• If the person consistently displays a behaviour over time, then we are more likely to think their behaviour is caused by their the character instead of environment.
  • If a behaviour is distinct, we attribute the behaviour to situational factors.
  • If the consensus is in line with the person’s character, then we attribute behaviour on the environment. For instance, most people come late to one meeting. People think that it has probably to do with the bad weather, parking issues, etc.

Issues

  • insufficient information to judge right. For example, we might not know if behaviour is consistent.
  • information about consensus, distinctiveness & consistency needs multiple observations
  • people tend to avoid cognitive work; close attention is needed for this theory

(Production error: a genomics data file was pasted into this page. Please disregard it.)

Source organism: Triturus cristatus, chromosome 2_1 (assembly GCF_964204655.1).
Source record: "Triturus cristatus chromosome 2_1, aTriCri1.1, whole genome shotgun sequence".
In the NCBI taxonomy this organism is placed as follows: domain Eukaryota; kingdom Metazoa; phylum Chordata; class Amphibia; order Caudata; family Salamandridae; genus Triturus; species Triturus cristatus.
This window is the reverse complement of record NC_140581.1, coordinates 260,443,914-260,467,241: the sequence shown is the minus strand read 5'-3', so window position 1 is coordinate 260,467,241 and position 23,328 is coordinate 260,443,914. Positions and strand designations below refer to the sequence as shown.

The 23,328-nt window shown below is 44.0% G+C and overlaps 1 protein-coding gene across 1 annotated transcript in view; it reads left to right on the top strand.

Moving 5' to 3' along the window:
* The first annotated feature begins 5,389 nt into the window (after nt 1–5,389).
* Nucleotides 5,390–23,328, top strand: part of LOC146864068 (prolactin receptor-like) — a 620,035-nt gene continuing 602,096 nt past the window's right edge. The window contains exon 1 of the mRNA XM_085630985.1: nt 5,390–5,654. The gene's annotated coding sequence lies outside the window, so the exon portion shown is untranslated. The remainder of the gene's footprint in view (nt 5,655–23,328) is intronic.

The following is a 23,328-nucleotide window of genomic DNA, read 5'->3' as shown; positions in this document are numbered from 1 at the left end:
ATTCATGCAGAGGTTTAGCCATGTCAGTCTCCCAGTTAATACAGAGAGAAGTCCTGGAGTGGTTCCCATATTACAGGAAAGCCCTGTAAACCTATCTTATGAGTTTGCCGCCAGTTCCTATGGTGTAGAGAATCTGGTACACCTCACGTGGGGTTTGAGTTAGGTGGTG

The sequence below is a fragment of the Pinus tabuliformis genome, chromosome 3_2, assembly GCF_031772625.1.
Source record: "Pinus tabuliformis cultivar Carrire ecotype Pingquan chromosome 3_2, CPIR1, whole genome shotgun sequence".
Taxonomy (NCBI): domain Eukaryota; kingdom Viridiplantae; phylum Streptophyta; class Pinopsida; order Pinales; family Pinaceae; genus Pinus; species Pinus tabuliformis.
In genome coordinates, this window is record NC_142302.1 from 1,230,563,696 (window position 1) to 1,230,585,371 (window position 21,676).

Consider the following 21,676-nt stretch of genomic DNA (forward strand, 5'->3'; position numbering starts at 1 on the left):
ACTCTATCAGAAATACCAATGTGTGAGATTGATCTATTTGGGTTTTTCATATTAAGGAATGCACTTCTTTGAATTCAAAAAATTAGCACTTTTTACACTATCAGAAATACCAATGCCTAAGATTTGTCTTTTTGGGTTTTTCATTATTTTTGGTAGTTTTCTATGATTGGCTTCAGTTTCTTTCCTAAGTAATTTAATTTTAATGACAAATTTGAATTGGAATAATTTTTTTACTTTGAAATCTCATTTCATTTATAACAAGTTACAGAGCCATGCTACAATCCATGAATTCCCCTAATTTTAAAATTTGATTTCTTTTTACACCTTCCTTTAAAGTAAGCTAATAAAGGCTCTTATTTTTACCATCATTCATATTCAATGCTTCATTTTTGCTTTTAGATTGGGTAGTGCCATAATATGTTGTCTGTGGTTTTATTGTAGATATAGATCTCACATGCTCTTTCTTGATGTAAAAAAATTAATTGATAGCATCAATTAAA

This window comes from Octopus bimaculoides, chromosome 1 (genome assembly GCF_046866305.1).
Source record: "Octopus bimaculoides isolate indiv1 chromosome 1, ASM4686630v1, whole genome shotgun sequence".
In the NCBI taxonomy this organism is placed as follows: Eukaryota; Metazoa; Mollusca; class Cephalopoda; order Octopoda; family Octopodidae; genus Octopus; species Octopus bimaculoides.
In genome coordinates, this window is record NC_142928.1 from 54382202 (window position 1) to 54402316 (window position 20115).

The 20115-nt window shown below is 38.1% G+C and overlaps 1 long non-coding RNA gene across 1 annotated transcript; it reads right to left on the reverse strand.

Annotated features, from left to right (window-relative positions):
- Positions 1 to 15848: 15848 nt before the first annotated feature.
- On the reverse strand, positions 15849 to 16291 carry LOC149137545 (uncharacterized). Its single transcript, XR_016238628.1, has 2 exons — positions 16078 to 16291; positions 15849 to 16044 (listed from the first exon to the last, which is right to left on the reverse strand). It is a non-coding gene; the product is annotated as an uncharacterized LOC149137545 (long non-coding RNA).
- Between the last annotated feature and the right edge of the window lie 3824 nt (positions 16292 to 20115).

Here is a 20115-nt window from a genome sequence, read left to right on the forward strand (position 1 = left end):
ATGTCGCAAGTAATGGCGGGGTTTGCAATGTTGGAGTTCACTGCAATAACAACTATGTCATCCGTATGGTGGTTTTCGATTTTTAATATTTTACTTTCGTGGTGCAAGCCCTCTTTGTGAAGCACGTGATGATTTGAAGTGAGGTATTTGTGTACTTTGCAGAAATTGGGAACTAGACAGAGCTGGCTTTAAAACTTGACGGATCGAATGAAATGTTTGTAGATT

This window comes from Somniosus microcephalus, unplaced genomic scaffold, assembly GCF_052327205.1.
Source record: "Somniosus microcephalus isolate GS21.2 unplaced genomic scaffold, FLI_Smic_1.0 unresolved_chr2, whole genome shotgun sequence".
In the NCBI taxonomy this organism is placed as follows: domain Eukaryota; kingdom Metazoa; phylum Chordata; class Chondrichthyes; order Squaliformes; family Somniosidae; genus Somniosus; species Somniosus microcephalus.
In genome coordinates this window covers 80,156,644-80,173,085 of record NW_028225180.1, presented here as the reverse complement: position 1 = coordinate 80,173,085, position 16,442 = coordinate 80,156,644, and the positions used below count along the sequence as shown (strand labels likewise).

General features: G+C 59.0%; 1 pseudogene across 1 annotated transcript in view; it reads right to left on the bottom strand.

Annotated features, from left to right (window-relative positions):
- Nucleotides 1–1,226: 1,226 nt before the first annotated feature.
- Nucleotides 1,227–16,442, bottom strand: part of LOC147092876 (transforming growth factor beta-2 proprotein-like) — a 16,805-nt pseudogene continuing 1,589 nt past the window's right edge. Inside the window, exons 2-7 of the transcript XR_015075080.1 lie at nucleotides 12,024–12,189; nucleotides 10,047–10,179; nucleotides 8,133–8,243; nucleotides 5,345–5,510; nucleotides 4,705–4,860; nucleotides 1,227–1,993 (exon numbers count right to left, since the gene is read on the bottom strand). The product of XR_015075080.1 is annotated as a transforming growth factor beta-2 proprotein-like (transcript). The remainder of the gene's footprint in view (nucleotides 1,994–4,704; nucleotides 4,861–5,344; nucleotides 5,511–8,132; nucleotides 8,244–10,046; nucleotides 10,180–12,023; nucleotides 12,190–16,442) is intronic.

24

According to the Attribution Theory, we fall back on past experience and look for either:

  • multiple necessary causes
  • multiple sufficient causes

 

Multiple necessary causes. For example, we see an athlete win a marathon, and we reason that she must be very fit, highly motivated, have trained hard etc., and that she must have all of these to win.

Multiple sufficient causes. For example, we see an athlete fail a drug test, and we reason that she may be trying to cheat, or have taken a banned substance by accident or been tricked into taking it by her coach. Any one reason would be sufficient.

25

What leads us to dispositional attribution?

Choice: If a behaviour is freely chosen it is believed to be due to internal factors.

Accidental vs. Intentional Behaviour: Behaviour that is intentional is likely to be attributed to the person’s personality, and behaviour which is accidental is likely to be attributed to situation / external causes.